David Recchia (3rd Year Geomatics Engineering Student)

Daniel Berec (3rd Year Geomatics Engineering Student)

 

This post is a brief summary of a term project prepared for the GIS course at York University.

 

Toronto is getting old—roughly 35 percent of the metropolitan’s population is over the age 50 (Statistics Canada, 2018).  Recognizing this increasingly important trend, we became intrigued by the consequences.  More specifically, we wanted to know if Toronto was prepared to handle this change in dynamics.  It was, therefore, the intention of our joint analysis to look at how Toronto’s aging population is distributed among the long-term care (LTC) facilities.

A Growing Problem

While there are a number of long-term care facilities currently operating in Toronto, we suspected that the combined capacity would fall short in the near future.  What is concerning is there are signs that this has already started to happen. The National Post stated that the average wait time for a patient on a wait list is now 116 days. This is extremely concerning to us, especially when we considered what could happen in a span of 116 days.  Yes, there are other options other than LTC facilities such as family support, at-home care, and retirement living.  

Data Acquisition

In order to carry out the objectives of this study, we required a couple different sets of data.  First, there were a few assumptions that needed to be made.  We defined a senior as someone over the age of 65.  In regards to the long-term care facilities, we only considered ones that were registered with the City of Toronto and the Government of Ontario.  It is also important to note how cautious we were when collecting the data.  We only used data that was provided by the Government of Ontario, StatsCan, and the City of Toronto.  Any third-party sites were verified before we used anything.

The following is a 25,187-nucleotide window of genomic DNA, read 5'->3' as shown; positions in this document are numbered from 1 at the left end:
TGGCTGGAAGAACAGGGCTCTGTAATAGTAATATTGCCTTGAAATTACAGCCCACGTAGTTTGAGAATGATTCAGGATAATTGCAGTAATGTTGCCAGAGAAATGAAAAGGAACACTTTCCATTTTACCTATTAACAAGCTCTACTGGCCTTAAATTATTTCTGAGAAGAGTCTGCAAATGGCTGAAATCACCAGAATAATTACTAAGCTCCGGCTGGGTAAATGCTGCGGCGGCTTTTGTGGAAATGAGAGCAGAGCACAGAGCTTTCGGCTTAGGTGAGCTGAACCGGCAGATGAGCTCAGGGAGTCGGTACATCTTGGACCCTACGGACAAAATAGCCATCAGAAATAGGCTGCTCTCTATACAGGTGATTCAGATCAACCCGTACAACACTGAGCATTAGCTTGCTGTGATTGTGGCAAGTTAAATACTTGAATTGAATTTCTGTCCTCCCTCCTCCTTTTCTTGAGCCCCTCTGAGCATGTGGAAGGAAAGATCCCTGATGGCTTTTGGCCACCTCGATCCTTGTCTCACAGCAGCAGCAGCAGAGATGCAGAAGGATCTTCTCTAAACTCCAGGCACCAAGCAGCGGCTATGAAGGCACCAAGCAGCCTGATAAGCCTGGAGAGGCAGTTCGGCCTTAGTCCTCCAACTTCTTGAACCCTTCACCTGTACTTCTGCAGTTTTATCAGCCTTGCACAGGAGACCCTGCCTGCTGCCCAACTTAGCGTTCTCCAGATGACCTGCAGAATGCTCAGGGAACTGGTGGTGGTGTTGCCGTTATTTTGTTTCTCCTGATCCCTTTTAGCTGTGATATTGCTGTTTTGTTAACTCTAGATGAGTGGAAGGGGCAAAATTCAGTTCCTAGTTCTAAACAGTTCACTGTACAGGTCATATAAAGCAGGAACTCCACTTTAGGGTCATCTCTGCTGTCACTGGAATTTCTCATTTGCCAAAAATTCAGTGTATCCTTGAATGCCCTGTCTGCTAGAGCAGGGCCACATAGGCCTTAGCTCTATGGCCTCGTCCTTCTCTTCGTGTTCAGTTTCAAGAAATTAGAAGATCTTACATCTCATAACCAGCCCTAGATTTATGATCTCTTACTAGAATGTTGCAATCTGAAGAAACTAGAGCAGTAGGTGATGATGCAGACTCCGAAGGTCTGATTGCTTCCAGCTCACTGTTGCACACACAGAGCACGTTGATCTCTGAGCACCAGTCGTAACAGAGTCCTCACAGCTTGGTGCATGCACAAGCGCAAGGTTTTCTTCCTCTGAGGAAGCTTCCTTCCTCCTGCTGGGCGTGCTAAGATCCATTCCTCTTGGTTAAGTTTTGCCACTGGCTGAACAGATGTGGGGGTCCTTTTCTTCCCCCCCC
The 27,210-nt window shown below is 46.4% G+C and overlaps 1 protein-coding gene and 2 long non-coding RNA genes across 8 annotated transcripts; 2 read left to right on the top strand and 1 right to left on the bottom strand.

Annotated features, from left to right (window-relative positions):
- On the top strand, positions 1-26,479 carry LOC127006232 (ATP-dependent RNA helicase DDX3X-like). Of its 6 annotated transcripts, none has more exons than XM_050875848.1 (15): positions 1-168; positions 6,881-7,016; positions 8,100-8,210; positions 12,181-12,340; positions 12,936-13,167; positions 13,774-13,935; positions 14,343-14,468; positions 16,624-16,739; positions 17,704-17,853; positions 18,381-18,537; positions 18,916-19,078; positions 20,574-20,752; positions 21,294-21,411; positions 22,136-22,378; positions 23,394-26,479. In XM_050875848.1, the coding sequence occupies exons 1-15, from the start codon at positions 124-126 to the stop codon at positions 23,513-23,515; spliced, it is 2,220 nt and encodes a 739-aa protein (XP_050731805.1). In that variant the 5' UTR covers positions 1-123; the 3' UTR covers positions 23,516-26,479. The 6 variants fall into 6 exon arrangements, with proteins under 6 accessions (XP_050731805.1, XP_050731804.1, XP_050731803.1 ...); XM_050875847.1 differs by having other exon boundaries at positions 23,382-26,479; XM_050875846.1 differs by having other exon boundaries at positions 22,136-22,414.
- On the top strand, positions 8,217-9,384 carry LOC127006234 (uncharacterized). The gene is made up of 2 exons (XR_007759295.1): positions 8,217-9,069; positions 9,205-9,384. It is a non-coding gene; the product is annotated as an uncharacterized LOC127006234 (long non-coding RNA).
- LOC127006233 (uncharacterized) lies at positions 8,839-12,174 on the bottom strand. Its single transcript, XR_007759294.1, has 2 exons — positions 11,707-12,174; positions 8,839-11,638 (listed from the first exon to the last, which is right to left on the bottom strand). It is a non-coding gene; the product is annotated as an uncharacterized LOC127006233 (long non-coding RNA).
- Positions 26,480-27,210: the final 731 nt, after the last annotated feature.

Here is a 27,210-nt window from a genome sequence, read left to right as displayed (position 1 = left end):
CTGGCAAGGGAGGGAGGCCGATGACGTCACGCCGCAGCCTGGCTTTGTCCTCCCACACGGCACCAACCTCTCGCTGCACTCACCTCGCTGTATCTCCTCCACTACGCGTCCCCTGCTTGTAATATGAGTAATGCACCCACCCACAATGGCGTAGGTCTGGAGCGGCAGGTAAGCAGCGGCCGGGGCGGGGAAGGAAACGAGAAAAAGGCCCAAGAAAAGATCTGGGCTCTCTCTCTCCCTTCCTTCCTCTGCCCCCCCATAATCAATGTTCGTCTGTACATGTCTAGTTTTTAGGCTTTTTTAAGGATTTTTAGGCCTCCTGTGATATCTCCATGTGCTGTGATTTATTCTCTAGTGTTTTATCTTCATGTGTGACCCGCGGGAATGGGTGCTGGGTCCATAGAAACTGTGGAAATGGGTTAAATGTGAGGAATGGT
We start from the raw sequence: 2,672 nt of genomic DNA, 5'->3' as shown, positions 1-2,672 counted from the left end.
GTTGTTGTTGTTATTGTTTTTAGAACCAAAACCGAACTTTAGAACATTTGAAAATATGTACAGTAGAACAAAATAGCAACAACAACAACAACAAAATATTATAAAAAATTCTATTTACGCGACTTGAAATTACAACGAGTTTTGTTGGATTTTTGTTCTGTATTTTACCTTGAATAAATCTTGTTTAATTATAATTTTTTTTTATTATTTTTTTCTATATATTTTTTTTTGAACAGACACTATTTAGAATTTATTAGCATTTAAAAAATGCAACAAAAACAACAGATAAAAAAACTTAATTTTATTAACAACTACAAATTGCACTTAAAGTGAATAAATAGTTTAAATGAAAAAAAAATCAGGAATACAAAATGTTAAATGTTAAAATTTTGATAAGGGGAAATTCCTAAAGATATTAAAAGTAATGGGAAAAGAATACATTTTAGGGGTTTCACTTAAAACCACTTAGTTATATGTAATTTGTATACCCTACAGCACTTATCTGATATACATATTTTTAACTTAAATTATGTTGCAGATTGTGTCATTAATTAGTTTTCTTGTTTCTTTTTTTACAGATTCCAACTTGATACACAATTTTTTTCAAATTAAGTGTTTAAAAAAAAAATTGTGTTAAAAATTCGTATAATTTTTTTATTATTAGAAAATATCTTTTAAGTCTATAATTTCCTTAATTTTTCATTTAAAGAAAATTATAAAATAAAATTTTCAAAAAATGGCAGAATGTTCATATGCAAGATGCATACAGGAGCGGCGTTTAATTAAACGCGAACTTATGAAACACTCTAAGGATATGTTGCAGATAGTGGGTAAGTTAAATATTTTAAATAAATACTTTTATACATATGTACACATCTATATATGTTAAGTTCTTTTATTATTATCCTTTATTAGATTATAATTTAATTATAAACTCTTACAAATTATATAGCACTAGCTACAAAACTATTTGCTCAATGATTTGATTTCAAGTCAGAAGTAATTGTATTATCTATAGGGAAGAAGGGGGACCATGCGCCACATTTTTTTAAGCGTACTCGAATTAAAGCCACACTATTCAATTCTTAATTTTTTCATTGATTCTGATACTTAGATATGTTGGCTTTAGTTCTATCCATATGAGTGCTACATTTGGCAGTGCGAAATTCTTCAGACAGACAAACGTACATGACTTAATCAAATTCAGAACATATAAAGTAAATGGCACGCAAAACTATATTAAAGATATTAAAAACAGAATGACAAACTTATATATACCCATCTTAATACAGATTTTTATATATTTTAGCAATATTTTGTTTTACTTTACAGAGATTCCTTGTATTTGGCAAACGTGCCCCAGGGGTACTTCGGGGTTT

We could not find any pre-existing maps that were relevant to our focus, so we decided to create a new one using Esri’s ArcMap.  First, we required a road network shape file for the city that would allow us to georeference any additional data.  Thankfully, we were provided this in one of our previous labs for our GIS course.  Next, we required a shape file that contained all 140 neighbourhoods—represented as polygons—within the city.  Once we acquired these files, the collection of the applicable data proceeded.  Starting with the long-term facilities, we used a website that was operated and funded by the Government of Ontario that outlined every facility in a specified area.  It even listed the bed capacity and the type of funding it received. An excel spreadsheet was created from this data and the following columns were included:

  • Facility ID
  • Address
  • City
  • Province
  • Postal Code
  • Number of Beds
  • Home Type

Once this excel spreadsheet was created, it was imported into ArcMap.  The last and final piece of our analysis was population numbers.  More specifically, we would need the population of seniors per neighbourhood as defined by the City of Toronto.

Results

Below are the results of our investigation.  The first image depicts the number of LTC facilities and Toronto’s senior population. We also wanted to recognize the importance of income and wondered if we could determine any patterns in relation to it.  The second image is the result of this curiosity.  Of course there are several limitations to this analysis.  One such limitation is the assumption that LTC facilities are the only option for seniors who require care.

Discussion

The most challenging part of our study was data collection.  Once we felt comfortable with what we had, the rest of our analysis was simple.  This is partly due to how intuitive and accessible ArcMap was for us.  It is also important to note some of the shortcomings of our analysis.  By no means is the complete story behind Toronto’s aging population and the availability of care facilities.  We also made several assumptions in order to keep our project within our resources, which contribute to a bias.